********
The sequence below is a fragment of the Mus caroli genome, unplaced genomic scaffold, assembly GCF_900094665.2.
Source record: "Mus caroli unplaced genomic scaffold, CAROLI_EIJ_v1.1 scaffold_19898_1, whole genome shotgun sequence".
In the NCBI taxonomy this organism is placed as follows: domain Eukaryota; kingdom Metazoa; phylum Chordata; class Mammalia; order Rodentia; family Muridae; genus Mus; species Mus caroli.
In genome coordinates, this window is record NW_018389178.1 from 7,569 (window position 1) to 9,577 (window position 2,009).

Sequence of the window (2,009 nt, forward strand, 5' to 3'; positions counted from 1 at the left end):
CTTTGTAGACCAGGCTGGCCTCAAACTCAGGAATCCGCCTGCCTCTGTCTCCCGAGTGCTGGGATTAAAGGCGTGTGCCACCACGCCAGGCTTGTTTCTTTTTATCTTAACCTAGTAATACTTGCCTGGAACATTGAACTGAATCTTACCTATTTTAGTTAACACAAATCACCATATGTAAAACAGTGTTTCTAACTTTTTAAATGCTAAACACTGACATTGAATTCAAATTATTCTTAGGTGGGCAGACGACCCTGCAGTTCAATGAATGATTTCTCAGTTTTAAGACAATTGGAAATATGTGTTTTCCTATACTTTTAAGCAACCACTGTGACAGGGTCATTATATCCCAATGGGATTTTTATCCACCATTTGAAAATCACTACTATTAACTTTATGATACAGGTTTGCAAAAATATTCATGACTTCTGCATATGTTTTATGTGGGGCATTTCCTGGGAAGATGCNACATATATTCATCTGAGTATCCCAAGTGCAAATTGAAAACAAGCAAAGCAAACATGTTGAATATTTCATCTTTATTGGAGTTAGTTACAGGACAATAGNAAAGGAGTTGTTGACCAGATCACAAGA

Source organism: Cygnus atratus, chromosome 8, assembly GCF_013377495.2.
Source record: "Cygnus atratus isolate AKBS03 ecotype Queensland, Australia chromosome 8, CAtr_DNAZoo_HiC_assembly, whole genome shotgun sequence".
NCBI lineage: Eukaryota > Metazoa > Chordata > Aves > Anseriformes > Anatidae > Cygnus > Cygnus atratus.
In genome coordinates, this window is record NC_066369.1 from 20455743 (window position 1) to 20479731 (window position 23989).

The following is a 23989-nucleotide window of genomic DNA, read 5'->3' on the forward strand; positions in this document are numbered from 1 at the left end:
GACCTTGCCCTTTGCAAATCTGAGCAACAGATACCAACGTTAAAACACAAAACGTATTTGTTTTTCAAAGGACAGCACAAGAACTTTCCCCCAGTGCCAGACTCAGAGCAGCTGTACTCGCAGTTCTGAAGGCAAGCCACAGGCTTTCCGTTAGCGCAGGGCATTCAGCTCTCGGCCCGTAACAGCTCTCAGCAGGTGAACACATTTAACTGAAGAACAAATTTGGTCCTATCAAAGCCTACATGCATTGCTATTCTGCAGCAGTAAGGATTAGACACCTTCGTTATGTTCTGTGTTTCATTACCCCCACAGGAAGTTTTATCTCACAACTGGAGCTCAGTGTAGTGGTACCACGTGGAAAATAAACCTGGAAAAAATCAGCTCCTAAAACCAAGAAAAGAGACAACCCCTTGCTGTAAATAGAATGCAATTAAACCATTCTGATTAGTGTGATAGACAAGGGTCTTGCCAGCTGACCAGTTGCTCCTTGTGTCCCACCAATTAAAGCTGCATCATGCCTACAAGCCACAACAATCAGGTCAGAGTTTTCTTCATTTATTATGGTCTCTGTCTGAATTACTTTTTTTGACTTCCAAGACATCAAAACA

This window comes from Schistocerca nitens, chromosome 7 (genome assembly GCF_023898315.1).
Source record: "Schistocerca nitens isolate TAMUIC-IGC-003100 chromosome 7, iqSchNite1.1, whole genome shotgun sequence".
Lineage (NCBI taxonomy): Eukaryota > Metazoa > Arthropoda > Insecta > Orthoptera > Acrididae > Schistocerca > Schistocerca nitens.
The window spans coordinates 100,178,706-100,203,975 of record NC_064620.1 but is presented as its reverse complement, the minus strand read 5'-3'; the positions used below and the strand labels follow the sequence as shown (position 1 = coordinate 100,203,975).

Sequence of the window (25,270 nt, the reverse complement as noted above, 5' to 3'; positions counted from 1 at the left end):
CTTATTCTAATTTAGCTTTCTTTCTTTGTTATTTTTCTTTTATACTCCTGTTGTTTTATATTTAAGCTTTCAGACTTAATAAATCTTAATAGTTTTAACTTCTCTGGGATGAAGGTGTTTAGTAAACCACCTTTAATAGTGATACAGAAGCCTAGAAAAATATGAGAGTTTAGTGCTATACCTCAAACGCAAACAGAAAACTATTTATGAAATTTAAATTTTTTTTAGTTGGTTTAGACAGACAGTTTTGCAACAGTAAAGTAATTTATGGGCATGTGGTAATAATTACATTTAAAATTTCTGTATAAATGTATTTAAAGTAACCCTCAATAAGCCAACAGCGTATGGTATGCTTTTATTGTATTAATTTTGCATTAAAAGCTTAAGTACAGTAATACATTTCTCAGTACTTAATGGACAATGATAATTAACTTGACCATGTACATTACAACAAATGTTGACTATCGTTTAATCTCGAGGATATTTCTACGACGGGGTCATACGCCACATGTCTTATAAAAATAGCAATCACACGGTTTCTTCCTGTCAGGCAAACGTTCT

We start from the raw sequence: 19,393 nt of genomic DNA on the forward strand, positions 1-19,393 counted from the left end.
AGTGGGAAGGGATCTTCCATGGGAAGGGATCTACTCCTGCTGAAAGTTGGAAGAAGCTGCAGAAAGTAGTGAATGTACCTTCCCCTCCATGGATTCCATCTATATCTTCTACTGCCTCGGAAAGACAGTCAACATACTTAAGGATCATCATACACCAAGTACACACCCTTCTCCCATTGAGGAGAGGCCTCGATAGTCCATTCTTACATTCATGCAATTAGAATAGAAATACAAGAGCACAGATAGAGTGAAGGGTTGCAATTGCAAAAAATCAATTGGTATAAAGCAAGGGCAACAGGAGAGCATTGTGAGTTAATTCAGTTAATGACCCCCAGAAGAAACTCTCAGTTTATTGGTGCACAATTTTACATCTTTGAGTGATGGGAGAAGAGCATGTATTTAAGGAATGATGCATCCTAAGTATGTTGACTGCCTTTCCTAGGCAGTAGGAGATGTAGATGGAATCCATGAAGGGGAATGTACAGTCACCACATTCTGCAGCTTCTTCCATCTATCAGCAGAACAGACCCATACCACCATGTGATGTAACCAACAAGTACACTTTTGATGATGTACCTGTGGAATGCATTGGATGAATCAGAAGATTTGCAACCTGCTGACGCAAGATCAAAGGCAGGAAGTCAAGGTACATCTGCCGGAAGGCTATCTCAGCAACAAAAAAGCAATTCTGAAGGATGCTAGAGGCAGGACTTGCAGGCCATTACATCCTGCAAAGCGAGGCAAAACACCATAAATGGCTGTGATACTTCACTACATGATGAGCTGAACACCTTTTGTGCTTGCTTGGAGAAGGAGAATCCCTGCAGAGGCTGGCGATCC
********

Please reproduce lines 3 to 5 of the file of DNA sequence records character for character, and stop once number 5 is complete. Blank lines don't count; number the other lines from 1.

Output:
In the NCBI taxonomy this organism is placed as follows: domain Eukaryota; kingdom Metazoa; phylum Chordata; class Mammalia; order Rodentia; family Muridae; genus Mus; species Mus caroli.
In genome coordinates, this window is record NW_018389178.1 from 7,569 (window position 1) to 9,577 (window position 2,009).

Sequence of the window (2,009 nt, forward strand, 5' to 3'; positions counted from 1 at the left end):